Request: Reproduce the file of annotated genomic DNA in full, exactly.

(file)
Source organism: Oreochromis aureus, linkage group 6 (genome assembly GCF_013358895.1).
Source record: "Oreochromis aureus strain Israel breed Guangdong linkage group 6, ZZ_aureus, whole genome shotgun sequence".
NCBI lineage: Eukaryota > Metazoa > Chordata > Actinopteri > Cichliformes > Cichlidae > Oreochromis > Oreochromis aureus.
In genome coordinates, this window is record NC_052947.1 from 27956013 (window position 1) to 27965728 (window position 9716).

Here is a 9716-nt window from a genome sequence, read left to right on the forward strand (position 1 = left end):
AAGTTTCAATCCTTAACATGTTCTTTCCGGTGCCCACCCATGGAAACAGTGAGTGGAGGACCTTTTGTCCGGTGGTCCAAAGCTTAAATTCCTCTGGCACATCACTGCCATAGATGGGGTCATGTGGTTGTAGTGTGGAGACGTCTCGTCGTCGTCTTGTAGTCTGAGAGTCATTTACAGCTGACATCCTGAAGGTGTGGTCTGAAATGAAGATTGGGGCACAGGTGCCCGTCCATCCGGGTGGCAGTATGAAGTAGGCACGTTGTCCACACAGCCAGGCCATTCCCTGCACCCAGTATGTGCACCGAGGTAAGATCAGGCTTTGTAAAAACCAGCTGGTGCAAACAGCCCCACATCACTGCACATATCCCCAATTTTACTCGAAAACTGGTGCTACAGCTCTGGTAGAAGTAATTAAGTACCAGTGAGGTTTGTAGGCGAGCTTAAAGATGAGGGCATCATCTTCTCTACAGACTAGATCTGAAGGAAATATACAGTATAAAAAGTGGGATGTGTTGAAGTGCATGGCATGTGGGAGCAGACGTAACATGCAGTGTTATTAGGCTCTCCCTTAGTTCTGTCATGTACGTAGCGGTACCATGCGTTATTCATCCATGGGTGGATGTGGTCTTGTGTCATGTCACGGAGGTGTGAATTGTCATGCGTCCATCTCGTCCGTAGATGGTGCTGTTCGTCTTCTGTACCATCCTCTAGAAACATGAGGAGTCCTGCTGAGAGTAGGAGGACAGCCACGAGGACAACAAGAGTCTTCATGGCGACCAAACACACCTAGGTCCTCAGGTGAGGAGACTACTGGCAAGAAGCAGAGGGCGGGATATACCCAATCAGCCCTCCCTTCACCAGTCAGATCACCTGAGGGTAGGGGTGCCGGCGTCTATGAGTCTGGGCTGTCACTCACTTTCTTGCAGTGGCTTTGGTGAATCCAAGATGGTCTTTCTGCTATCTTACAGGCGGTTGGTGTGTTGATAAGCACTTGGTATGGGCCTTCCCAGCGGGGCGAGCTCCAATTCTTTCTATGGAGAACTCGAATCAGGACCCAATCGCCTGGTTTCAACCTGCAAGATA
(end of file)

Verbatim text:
Source organism: Oreochromis aureus, linkage group 6 (genome assembly GCF_013358895.1).
Source record: "Oreochromis aureus strain Israel breed Guangdong linkage group 6, ZZ_aureus, whole genome shotgun sequence".
NCBI lineage: Eukaryota > Metazoa > Chordata > Actinopteri > Cichliformes > Cichlidae > Oreochromis > Oreochromis aureus.
In genome coordinates, this window is record NC_052947.1 from 27956013 (window position 1) to 27965728 (window position 9716).

Here is a 9716-nt window from a genome sequence, read left to right on the forward strand (position 1 = left end):
AAGTTTCAATCCTTAACATGTTCTTTCCGGTGCCCACCCATGGAAACAGTGAGTGGAGGACCTTTTGTCCGGTGGTCCAAAGCTTAAATTCCTCTGGCACATCACTGCCATAGATGGGGTCATGTGGTTGTAGTGTGGAGACGTCTCGTCGTCGTCTTGTAGTCTGAGAGTCATTTACAGCTGACATCCTGAAGGTGTGGTCTGAAATGAAGATTGGGGCACAGGTGCCCGTCCATCCGGGTGGCAGTATGAAGTAGGCACGTTGTCCACACAGCCAGGCCATTCCCTGCACCCAGTATGTGCACCGAGGTAAGATCAGGCTTTGTAAAAACCAGCTGGTGCAAACAGCCCCACATCACTGCACATATCCCCAATTTTACTCGAAAACTGGTGCTACAGCTCTGGTAGAAGTAATTAAGTACCAGTGAGGTTTGTAGGCGAGCTTAAAGATGAGGGCATCATCTTCTCTACAGACTAGATCTGAAGGAAATATACAGTATAAAAAGTGGGATGTGTTGAAGTGCATGGCATGTGGGAGCAGACGTAACATGCAGTGTTATTAGGCTCTCCCTTAGTTCTGTCATGTACGTAGCGGTACCATGCGTTATTCATCCATGGGTGGATGTGGTCTTGTGTCATGTCACGGAGGTGTGAATTGTCATGCGTCCATCTCGTCCGTAGATGGTGCTGTTCGTCTTCTGTACCATCCTCTAGAAACATGAGGAGTCCTGCTGAGAGTAGGAGGACAGCCACGAGGACAACAAGAGTCTTCATGGCGACCAAACACACCTAGGTCCTCAGGTGAGGAGACTACTGGCAAGAAGCAGAGGGCGGGATATACCCAATCAGCCCTCCCTTCACCAGTCAGATCACCTGAGGGTAGGGGTGCCGGCGTCTATGAGTCTGGGCTGTCACTCACTTTCTTGCAGTGGCTTTGGTGAATCCAAGATGGTCTTTCTGCTATCTTACAGGCGGTTGGTGTGTTGATAAGCACTTGGTATGGGCCTTCCCAGCGGGGCGAGCTCCAATTCTTTCTATGGAGAACTCGAATCAGGACCCAATCGCCTGGTTTCAACCTGCAAGATA